abstract = "ObjectivesTo understand the experiences of parents of infants who required surgery early in life. To identify messages and training needs for the extended clinical teams caring for these families – including paediatric surgeons, neonatologists, nurses, obstetricians, midwives and sonographers.SettingUnited Kingdom wide interview study, including England, Wales and Scotland.ParticipantsIn-depth interviews were conducted with 44 parents who had a baby who underwent early abdominal surgery. Conditions included those diagnosed antenatally (e.g. exomphalos, gastroschisis, congenital diaphragmatic hernia) or which were detected postnatally (e.g. Hirschsprung’s disease, necrotising enterocolitis). Interviews were video and audio recorded and analysed using a modified grounded-theory approach.ResultsWhile some parents reported experiencing excellent communication and felt they were listened to and involved by the care team, this was not always the case. Dealing with large, complex medical and surgical teams could result in conflicting messages, uncertainty and distress. Parents wanted information but also described being overwhelmed and wanting to distance themselves to maintain hope. Information and support from other parents in hospital and online groups was highly valued. Of particular concern was support when going home and caring for their baby after discharge; an open access policy for readmission offered a helpful safety net.ConclusionsListening to the experience of parents provides rich data to enhance clinical understandings on how to improve information and communication with parents, and ameliorate the deep and lasting distress and anxiety that some parents feel when their infants face early surgery. We suggest that the writings of Bourdieu could have resonance in interpreting the experiences of parents as they enter the world of highly-technical neonatal medicine and surgery and the knowledge of the professionals who work in these environments.",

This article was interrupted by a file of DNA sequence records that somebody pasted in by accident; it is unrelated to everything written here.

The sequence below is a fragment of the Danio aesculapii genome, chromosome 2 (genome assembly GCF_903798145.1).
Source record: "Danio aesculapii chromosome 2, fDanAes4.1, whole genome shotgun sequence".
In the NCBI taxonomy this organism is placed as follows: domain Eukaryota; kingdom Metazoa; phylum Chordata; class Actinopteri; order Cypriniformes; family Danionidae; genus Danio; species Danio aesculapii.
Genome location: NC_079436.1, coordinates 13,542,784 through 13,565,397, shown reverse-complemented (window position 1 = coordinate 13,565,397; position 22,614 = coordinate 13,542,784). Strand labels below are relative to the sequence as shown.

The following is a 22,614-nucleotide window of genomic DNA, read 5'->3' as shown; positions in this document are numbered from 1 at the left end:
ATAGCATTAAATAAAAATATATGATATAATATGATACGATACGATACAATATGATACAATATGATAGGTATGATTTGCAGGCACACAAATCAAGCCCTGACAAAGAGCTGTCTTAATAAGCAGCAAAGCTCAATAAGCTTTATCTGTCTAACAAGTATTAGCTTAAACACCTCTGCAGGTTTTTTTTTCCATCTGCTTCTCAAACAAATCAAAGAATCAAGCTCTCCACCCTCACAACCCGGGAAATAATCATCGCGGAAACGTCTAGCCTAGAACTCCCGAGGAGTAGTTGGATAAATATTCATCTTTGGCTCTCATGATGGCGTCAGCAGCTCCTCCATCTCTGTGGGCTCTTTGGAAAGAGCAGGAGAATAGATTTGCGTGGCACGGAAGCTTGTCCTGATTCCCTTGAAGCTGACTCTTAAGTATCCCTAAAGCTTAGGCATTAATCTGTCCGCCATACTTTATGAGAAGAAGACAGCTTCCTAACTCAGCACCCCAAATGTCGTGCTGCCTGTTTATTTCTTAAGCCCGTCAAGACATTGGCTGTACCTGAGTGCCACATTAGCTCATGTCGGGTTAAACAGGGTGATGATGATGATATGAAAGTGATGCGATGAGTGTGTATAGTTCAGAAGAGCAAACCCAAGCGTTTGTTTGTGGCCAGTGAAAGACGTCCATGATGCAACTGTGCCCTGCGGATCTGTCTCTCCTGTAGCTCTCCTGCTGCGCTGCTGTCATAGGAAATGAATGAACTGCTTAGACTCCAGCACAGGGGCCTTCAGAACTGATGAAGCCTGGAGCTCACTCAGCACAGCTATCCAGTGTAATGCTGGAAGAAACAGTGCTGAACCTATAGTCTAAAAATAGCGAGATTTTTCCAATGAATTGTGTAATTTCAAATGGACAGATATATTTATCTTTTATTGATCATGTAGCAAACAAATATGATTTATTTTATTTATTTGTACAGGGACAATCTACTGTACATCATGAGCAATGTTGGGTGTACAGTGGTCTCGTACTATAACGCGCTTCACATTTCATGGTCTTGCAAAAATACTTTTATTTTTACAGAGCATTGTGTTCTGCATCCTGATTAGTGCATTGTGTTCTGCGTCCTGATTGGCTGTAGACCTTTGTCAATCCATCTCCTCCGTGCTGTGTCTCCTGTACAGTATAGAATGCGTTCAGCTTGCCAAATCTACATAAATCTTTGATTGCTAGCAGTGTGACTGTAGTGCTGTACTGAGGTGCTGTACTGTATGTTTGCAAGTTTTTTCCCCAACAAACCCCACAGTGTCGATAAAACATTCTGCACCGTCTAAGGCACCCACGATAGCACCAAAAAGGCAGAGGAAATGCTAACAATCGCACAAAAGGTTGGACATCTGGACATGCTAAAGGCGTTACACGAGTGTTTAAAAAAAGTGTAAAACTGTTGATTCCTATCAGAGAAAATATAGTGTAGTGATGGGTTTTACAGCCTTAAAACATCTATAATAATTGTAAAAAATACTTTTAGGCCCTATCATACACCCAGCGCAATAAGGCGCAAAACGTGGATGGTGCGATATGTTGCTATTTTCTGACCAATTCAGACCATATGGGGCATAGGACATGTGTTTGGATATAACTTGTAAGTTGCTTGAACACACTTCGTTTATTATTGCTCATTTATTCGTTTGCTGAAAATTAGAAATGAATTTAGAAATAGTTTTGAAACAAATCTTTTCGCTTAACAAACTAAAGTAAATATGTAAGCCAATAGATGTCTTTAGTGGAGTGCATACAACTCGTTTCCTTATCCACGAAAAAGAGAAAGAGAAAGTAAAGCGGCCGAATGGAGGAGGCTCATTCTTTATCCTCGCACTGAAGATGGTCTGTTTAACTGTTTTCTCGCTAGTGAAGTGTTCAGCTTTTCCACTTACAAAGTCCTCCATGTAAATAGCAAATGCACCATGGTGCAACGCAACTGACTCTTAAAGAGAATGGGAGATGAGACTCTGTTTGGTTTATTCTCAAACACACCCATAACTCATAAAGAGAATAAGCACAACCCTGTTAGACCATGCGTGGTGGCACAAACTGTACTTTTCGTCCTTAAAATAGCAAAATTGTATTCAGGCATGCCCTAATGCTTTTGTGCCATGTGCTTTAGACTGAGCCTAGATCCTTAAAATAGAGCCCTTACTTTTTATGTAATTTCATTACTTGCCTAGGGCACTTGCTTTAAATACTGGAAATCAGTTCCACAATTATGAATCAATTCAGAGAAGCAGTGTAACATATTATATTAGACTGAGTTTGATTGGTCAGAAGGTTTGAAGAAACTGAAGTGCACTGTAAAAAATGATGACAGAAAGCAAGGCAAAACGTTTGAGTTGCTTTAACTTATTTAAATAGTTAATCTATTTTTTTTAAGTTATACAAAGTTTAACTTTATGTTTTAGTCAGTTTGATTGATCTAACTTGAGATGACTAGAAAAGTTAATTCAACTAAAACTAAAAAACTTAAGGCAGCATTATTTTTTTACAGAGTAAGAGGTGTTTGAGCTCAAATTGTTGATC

author = "Lisa Hinton and Louise Locock and Anna-May Long and Marian Knight",
note = "This study was funded through a National Institute for Health Research (NIHR) Professorship award to Marian Knight (NIHR-RP-011-032). The views expressed are those of the author(s) and not necessarily those of the NHS, the NIHR or the Department of Health and by the National Institute for Health Research Biomedical Research Centre, Oxford, grant BRC-1215-20008 to the Oxford University Hospitals NHS Foundation Trust and the University of Oxford.",
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AU - Knight, Marian

N1 - This study was funded through a National Institute for Health Research (NIHR) Professorship award to Marian Knight (NIHR-RP-011-032). The views expressed are those of the author(s) and not necessarily those of the NHS, the NIHR or the Department of Health and by the National Institute for Health Research Biomedical Research Centre, Oxford, grant BRC-1215-20008 to the Oxford University Hospitals NHS Foundation Trust and the University of Oxford.

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Y1 - 2018